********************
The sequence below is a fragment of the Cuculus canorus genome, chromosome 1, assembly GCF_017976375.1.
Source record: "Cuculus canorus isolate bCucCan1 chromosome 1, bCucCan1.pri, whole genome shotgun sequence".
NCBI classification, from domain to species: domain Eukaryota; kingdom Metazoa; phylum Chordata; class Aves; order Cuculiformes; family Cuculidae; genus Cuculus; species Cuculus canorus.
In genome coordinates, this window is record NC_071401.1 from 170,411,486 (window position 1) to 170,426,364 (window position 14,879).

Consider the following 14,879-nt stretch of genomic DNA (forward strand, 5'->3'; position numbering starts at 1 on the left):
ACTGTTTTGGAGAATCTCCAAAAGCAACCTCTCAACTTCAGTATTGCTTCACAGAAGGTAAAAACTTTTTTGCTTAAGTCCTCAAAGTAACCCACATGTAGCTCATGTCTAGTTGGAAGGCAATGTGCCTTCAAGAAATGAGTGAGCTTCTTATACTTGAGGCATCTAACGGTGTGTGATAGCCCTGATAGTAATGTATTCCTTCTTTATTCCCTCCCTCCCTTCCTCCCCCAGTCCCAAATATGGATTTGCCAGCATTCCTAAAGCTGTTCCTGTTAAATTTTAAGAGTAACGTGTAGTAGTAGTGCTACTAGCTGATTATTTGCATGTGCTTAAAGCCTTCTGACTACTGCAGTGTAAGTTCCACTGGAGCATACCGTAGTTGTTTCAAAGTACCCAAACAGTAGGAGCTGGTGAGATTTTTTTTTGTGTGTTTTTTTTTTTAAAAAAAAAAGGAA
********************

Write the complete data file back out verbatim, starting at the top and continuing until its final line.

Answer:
The sequence below is a fragment of the Cuculus canorus genome, chromosome 1, assembly GCF_017976375.1.
Source record: "Cuculus canorus isolate bCucCan1 chromosome 1, bCucCan1.pri, whole genome shotgun sequence".
NCBI classification, from domain to species: domain Eukaryota; kingdom Metazoa; phylum Chordata; class Aves; order Cuculiformes; family Cuculidae; genus Cuculus; species Cuculus canorus.
In genome coordinates, this window is record NC_071401.1 from 170,411,486 (window position 1) to 170,426,364 (window position 14,879).

Consider the following 14,879-nt stretch of genomic DNA (forward strand, 5'->3'; position numbering starts at 1 on the left):
ACTGTTTTGGAGAATCTCCAAAAGCAACCTCTCAACTTCAGTATTGCTTCACAGAAGGTAAAAACTTTTTTGCTTAAGTCCTCAAAGTAACCCACATGTAGCTCATGTCTAGTTGGAAGGCAATGTGCCTTCAAGAAATGAGTGAGCTTCTTATACTTGAGGCATCTAACGGTGTGTGATAGCCCTGATAGTAATGTATTCCTTCTTTATTCCCTCCCTCCCTTCCTCCCCCAGTCCCAAATATGGATTTGCCAGCATTCCTAAAGCTGTTCCTGTTAAATTTTAAGAGTAACGTGTAGTAGTAGTGCTACTAGCTGATTATTTGCATGTGCTTAAAGCCTTCTGACTACTGCAGTGTAAGTTCCACTGGAGCATACCGTAGTTGTTTCAAAGTACCCAAACAGTAGGAGCTGGTGAGATTTTTTTTTGTGTGTTTTTTTTTTTAAAAAAAAAAGGAA